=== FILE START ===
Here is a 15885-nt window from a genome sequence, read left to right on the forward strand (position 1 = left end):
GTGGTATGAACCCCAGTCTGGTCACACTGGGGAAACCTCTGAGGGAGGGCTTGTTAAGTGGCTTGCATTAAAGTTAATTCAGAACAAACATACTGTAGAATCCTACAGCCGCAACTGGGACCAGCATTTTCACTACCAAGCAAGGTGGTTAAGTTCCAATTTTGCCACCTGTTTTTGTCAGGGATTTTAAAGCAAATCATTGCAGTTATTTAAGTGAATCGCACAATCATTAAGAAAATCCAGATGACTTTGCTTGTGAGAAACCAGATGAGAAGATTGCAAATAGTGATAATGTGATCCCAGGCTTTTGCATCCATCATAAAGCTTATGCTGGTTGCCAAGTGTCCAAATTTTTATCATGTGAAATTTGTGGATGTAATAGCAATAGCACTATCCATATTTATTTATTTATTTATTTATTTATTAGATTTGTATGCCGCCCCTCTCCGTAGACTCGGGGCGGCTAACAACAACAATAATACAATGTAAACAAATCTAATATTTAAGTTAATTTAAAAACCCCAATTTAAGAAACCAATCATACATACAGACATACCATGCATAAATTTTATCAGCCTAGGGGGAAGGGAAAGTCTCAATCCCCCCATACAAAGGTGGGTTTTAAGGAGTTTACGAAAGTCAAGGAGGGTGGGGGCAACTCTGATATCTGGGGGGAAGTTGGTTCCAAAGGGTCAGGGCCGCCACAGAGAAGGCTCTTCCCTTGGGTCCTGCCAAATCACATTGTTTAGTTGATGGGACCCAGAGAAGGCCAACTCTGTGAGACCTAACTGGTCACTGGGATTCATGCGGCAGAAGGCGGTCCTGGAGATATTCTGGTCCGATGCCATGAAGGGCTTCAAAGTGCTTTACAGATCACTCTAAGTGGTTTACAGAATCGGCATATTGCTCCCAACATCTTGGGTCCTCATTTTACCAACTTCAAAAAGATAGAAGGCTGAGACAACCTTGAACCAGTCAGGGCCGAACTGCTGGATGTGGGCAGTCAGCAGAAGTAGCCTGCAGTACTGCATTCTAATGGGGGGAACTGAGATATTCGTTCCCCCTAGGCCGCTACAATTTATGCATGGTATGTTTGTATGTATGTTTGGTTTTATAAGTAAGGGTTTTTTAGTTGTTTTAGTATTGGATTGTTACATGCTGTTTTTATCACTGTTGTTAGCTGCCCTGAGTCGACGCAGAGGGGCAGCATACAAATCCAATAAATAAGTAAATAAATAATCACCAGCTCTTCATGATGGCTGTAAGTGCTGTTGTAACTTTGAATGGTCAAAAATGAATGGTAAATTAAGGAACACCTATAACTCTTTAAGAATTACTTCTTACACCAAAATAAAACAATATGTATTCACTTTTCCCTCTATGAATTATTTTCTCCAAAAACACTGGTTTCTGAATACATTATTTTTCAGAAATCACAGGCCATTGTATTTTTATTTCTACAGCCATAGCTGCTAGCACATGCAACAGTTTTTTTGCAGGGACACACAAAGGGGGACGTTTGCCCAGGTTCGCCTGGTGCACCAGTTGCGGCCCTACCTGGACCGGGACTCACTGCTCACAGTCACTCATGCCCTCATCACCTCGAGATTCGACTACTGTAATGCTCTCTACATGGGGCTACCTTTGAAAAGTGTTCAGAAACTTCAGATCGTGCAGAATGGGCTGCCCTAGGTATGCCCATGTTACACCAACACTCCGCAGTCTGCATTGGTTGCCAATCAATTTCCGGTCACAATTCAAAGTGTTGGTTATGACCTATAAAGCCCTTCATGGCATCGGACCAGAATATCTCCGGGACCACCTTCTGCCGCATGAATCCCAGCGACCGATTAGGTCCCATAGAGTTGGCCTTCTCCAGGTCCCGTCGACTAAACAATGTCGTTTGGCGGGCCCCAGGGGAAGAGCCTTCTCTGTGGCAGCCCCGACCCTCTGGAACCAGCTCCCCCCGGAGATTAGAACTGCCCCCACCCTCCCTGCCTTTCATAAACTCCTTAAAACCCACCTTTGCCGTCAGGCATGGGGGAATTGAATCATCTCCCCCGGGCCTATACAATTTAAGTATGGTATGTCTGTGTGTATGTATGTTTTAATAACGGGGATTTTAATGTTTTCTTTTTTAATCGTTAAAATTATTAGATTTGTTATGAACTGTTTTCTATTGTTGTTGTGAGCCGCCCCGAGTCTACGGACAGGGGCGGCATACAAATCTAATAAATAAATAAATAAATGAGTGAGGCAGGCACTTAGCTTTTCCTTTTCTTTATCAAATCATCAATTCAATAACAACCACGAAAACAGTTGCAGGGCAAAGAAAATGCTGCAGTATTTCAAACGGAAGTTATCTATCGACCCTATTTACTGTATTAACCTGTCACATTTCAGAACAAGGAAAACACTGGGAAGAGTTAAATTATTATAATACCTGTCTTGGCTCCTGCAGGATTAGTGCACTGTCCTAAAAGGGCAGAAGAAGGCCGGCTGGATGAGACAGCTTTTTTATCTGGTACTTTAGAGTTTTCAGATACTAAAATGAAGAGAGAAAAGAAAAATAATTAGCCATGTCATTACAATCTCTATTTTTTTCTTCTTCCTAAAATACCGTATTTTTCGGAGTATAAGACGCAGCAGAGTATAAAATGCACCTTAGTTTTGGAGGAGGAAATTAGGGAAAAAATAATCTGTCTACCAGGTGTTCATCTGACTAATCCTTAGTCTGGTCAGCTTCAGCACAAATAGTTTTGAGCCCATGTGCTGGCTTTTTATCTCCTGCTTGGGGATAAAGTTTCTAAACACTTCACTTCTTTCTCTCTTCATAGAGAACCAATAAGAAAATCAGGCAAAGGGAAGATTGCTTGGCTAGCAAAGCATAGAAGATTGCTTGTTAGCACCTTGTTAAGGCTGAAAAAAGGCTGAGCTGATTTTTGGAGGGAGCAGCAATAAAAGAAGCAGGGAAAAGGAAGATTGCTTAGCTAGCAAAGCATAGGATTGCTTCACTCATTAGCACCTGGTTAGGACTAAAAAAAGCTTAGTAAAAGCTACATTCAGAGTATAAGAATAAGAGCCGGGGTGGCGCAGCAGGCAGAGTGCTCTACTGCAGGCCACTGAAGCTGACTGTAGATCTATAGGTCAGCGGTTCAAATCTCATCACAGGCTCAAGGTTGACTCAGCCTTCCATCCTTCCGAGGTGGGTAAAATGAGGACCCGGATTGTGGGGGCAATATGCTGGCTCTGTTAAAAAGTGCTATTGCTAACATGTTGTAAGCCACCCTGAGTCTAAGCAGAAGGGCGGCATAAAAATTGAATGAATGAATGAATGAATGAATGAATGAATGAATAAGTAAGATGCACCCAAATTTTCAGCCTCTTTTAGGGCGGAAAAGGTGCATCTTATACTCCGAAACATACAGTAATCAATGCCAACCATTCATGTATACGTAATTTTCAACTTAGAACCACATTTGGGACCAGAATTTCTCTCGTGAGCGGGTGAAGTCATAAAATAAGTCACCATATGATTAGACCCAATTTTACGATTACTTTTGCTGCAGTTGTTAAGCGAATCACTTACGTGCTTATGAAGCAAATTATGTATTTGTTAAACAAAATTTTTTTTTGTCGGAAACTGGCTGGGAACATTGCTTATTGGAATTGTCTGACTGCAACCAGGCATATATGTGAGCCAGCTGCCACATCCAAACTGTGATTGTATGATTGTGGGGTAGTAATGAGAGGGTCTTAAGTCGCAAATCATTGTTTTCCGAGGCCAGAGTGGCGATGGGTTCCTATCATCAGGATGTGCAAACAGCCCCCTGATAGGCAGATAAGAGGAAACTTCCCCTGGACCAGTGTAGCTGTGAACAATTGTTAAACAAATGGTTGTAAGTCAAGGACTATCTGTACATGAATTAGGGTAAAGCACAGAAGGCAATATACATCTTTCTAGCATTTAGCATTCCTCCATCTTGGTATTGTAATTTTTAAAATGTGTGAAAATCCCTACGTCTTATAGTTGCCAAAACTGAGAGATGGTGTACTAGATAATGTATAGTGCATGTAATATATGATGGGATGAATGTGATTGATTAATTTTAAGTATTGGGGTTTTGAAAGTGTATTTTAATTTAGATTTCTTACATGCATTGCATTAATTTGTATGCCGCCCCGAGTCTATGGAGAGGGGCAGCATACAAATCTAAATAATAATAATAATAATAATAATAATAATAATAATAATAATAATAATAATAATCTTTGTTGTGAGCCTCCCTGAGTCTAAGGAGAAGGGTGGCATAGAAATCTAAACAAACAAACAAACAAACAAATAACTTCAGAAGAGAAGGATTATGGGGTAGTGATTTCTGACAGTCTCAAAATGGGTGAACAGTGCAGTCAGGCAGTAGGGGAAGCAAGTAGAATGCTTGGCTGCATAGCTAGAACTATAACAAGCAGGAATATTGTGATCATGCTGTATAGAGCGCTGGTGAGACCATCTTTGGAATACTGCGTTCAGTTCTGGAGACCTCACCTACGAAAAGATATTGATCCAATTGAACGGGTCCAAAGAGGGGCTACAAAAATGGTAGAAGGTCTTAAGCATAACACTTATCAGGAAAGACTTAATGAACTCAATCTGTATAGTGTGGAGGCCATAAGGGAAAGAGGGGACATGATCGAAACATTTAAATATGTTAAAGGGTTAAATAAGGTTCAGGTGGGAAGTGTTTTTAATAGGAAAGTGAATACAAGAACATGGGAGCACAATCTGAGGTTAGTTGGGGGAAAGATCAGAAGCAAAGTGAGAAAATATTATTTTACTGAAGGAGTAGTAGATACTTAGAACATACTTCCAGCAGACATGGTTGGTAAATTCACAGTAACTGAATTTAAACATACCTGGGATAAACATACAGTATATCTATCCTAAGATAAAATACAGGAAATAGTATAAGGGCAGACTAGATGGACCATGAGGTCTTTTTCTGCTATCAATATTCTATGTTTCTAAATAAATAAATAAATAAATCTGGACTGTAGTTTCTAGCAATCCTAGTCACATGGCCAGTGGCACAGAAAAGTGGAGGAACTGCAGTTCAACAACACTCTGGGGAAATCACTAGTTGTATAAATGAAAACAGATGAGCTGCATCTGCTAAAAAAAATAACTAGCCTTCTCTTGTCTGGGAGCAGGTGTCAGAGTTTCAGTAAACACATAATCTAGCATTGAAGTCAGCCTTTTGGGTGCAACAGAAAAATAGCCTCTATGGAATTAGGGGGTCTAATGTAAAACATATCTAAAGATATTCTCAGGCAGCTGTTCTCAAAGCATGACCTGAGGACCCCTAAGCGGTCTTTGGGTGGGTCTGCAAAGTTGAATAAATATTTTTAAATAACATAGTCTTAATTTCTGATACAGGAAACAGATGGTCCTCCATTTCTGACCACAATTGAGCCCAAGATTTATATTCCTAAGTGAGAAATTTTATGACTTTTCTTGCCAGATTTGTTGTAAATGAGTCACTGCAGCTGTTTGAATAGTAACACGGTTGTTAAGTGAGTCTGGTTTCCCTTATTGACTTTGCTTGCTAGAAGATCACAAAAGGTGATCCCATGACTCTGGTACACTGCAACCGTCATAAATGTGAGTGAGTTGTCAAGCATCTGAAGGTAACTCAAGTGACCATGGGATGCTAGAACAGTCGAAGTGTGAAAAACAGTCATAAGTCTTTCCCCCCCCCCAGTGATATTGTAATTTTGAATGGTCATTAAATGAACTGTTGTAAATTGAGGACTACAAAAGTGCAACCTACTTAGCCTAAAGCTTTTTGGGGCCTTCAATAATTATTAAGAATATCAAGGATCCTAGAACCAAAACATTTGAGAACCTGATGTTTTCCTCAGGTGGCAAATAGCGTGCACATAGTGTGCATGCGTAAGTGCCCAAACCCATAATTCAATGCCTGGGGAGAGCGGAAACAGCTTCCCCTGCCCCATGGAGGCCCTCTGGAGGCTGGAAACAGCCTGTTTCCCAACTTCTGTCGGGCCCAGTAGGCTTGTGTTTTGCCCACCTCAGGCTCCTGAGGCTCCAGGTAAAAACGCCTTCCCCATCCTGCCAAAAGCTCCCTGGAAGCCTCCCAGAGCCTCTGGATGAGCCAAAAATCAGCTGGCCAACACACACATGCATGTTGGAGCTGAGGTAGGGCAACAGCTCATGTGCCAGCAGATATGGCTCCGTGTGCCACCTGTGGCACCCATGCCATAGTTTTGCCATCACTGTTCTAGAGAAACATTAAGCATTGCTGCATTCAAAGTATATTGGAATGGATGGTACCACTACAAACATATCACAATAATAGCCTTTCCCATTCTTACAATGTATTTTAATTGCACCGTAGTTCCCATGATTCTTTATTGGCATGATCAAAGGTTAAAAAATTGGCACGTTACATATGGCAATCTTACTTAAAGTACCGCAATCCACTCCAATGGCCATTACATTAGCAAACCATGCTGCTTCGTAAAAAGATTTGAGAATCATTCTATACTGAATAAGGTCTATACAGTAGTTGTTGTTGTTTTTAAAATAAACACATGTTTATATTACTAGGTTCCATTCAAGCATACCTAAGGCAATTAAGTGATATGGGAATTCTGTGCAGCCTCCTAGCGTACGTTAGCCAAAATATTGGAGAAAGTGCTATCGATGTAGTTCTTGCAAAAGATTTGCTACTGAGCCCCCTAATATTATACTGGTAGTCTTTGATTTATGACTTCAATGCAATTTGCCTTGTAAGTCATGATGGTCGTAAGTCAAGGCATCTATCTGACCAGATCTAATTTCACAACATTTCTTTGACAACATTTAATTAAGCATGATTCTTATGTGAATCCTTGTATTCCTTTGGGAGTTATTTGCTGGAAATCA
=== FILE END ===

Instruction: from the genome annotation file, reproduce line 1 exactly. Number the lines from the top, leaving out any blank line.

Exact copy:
Here is a 15885-nt window from a genome sequence, read left to right on the forward strand (position 1 = left end):